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Phy 211: General Physics I

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Phy 211: General Physics I

Chapter 2: Motion along a Straight Line

Lecture Notes

- Credited with establishing the “scientific method”
- Based his scientific hypotheses on observation and experimentation
- First to use telescope for astronomical observation
- Observed the following:
- The craters and features on the Moon
- The moons of Jupiter & the rings of Saturn
- Sun spots

- Based on his observations supported Copernican Theory

- Observed the following:
- Conclusively refuted Aristotelian ideology (and contradicted Church doctrine)
- Placed under “house arrest” as punishment

- Studied accelerated motion and established the first equations of kinematics
- Proposed the Law of Inertia, which later became known as Newton’s 1st law of Motion

- Motion: An object is in motion if it changes its position relative to a reference point (Origin). Motion is relative.
- Position ( ) a vector that connects an object’s location to a reference point (origin). As an object moves, the its position changes.
- Displacement ( ) is the difference between the final position and the initial position of a moving object; its magnitude is measured in meters (m)

Origin (0,0)

r2(position vector at t2)

1

2

r1(position vector at t1)

Dr (Displacement)

Origin (0,0)

r2

v (velocity)

1

r1

Dr (Displacement)

- Velocity is a vector that reflects the time rate of change of displacement. The direction of the velocity vector is the same as the displacement vector (). The magnitude of a velocity vector is the speed. Both velocity and speed are measured in m/s (SI units).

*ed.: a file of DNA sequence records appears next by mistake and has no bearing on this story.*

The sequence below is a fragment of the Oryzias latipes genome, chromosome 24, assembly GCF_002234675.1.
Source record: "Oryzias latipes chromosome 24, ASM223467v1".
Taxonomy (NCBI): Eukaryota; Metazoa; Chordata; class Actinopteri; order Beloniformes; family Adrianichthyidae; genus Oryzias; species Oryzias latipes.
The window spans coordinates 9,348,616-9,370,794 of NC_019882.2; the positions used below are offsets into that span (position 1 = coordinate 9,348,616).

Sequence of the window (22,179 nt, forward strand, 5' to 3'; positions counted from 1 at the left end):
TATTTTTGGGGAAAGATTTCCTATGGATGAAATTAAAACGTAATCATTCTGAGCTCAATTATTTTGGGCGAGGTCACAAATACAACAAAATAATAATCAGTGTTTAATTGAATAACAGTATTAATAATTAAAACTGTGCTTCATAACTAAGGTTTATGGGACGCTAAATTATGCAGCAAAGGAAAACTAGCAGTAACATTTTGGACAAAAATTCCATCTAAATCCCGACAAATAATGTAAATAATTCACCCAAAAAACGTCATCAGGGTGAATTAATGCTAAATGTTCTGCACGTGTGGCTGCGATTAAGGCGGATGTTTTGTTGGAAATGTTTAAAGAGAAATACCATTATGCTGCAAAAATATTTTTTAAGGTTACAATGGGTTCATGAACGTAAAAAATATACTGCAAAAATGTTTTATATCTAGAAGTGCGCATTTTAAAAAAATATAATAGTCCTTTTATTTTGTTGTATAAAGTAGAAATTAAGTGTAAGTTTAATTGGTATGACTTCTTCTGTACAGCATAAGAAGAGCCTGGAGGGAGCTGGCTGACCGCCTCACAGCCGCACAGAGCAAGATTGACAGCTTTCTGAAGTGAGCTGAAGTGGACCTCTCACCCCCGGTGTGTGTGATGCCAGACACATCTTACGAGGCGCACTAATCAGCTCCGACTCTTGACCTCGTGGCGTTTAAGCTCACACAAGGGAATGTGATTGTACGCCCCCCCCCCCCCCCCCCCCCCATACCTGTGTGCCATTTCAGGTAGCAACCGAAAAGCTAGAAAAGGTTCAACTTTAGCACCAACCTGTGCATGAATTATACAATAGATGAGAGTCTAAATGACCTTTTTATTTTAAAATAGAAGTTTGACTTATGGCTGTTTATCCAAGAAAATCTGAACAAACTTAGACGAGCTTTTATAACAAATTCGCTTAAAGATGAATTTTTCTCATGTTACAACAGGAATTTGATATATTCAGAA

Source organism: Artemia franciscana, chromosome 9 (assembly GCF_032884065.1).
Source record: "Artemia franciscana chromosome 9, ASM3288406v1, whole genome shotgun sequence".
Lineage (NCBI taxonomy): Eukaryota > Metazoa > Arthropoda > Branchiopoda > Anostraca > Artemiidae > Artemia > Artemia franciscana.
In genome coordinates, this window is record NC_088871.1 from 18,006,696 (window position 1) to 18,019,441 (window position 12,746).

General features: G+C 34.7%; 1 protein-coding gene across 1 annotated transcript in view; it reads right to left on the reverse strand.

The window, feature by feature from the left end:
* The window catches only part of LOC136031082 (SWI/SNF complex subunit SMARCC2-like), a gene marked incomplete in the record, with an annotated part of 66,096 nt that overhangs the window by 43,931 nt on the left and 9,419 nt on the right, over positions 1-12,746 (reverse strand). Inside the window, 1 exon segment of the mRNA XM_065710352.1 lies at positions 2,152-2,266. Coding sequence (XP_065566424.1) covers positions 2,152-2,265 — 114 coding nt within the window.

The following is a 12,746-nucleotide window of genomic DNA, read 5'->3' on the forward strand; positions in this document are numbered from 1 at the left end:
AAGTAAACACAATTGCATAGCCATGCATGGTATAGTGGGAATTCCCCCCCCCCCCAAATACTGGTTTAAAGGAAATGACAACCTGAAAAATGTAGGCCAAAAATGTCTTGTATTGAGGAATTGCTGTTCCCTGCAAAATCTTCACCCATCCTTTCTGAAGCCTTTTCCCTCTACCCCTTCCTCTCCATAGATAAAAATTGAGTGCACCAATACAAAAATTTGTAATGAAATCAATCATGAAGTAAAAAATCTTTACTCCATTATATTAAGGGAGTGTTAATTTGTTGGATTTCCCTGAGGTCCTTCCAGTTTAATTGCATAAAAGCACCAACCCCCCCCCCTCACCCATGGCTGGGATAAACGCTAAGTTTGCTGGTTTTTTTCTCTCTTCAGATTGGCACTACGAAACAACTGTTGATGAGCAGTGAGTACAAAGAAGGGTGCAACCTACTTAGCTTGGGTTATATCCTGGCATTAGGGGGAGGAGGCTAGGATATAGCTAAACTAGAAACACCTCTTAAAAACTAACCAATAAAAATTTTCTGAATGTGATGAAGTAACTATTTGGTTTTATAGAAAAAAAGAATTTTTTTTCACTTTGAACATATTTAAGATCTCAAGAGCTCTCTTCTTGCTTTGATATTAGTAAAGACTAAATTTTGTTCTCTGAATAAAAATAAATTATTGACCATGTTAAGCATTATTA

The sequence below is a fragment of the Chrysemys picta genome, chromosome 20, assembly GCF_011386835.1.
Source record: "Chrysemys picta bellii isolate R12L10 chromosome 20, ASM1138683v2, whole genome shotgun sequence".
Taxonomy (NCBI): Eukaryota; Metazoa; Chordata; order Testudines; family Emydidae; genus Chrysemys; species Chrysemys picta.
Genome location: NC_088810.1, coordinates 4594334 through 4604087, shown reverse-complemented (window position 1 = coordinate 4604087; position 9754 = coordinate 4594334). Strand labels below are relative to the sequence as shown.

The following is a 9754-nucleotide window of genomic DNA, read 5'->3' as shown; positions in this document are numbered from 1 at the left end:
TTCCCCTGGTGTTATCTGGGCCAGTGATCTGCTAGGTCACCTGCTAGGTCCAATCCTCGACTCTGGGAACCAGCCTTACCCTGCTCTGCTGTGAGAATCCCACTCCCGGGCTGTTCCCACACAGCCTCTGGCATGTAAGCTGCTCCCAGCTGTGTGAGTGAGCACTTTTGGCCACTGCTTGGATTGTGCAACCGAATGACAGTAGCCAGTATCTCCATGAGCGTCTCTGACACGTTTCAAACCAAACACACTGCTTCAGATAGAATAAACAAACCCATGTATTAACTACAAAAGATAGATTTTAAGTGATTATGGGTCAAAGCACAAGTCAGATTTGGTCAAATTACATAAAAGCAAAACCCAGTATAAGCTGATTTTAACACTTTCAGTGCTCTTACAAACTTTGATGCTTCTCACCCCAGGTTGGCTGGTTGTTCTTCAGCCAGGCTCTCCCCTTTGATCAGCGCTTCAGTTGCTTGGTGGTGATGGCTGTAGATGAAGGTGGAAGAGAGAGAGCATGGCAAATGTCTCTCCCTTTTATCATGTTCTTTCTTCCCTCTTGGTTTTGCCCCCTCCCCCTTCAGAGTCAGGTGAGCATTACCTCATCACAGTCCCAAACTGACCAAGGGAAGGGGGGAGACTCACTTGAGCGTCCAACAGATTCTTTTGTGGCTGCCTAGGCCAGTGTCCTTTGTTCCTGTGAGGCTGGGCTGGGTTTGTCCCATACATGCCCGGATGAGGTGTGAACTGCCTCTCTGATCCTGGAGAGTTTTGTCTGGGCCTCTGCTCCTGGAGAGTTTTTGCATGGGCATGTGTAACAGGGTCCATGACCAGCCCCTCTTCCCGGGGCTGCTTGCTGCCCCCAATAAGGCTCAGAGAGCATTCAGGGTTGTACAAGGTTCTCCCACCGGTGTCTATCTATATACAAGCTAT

- Average Velocity:
- Average Speed:
- Instantaneous Velocity:
- Speed:

2

- When the velocity vector is changing in time, the acceleration vector describes the time rate of change of the velocity vector.
- Acceleration (a) is a vector with the same direction as the change in velocity (Dv) vector. It is measured in m/s2.
- Average Acceleration:
- Instantaneous Acceleration:
Example 1: A car accelerates from 0 to 30 m/s in 6 s. Find the average acceleration.

Since Dv = 30 m/s,

Example 2: A ball descends in water with a velocity defined by: v(t) = -1t2 + 10t + 5 (assume SI units). Find the instantaneous acceleration after 2 seconds.

How are the definitions of displacement, velocity and acceleration applied to describe linear motion?

Example 1: A ball rolls down an incline, from rest at to=0s, at an acceleration of 2.5 m/s2.

- What is the velocity after the rock has fallen 3 s?
since the velocity down the incline is:

- How far does the rock travel during this 3 s?
There are 2 ways to approach this problem:

- Using acceleration:

- Using initial and final velocity:

In this problem, time is not explicitly given so we have to identify a workaround:

To summarize the previous 2 slides, when to = 0 and is constant), a useful set of equations of motion has been derived for 1-D motion in scalar form:

- v1 - vo = at {Velocity Equation}
- r1 - ro = vot + ½ at2 {Displacement Equation}
- r1 - ro = ½(vo + v1)t {Average Velocity}
- v12 - vo2 = 2a(r - ro){Galileo’s Equation}
These equations will allow us to completely describe the motion of a moving object and represent our “toolbox” for studying kinematics!

- The 1-D motion of objects subject to gravity
- The only motion considered is vertical (use y for position)
- There is no air resistance
- Acceleration of falling object is constant:
Example 1: Consider a rock dropped from rest.

- What is the velocity after the rock has fallen 3 s?
- How far does the rock travel during this 3 s?
- How fast is the rock moving after it has fallen 10 m?
Example 2: Consider a rock tossed into the air with an initial upward velocity of 5 m/s.

- How long would it take for the rock to return to the thrower (initial height)?
- What is the highest position the rock reaches during its ascent?

- position vs. time graph
- The slope is the velocity

- velocity vs. time graph
- The slope is the acceleration
- The area under the curve is the displacement